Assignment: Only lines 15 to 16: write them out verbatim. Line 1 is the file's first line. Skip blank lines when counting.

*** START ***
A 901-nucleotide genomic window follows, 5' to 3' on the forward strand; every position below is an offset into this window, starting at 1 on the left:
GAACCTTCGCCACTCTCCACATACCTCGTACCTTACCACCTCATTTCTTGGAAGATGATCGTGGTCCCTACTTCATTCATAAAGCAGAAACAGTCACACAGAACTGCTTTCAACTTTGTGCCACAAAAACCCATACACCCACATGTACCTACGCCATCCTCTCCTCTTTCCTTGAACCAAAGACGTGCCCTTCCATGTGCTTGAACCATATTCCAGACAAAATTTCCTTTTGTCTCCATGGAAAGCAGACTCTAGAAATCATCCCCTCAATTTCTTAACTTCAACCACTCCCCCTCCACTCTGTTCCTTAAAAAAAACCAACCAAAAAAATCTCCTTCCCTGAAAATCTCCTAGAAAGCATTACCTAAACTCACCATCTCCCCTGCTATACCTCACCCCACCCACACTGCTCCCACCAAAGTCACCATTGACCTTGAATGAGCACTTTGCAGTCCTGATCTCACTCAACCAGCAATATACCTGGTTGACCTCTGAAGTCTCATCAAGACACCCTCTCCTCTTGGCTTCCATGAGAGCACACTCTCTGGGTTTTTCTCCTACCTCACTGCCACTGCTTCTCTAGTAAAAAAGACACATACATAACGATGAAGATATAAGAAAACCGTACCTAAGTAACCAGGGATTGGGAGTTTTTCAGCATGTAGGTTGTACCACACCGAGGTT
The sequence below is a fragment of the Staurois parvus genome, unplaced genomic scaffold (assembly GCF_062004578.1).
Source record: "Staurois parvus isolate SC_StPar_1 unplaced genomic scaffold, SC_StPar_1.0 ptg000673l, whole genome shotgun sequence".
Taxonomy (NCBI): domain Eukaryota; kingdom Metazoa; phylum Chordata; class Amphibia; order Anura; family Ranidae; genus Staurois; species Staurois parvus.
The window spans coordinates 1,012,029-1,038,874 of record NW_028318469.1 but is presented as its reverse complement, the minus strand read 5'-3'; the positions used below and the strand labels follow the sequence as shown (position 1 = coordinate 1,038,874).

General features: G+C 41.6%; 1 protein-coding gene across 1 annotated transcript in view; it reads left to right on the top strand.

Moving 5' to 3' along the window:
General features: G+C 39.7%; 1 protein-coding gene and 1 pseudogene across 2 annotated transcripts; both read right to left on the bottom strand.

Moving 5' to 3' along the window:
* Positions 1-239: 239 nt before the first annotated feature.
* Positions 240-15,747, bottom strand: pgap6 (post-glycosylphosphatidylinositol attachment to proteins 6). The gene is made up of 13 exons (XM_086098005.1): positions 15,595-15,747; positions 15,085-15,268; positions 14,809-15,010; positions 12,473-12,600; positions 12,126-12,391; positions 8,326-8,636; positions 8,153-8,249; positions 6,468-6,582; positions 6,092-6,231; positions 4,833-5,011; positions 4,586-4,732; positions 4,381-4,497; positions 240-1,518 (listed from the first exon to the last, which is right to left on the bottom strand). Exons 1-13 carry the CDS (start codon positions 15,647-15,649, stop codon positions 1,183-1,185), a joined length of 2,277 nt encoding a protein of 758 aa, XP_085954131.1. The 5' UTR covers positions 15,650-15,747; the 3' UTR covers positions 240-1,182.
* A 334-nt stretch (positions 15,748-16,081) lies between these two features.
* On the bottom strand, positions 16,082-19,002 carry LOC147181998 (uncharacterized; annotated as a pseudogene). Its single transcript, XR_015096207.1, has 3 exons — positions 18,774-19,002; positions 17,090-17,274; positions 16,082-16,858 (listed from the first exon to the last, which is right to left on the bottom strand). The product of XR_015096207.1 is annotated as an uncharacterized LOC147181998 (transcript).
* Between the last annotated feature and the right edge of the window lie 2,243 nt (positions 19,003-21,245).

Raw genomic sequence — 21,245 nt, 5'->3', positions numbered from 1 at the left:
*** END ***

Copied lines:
* Between the last annotated feature and the right edge of the window lie 2,243 nt (positions 19,003-21,245).

Raw genomic sequence — 21,245 nt, 5'->3', positions numbered from 1 at the left: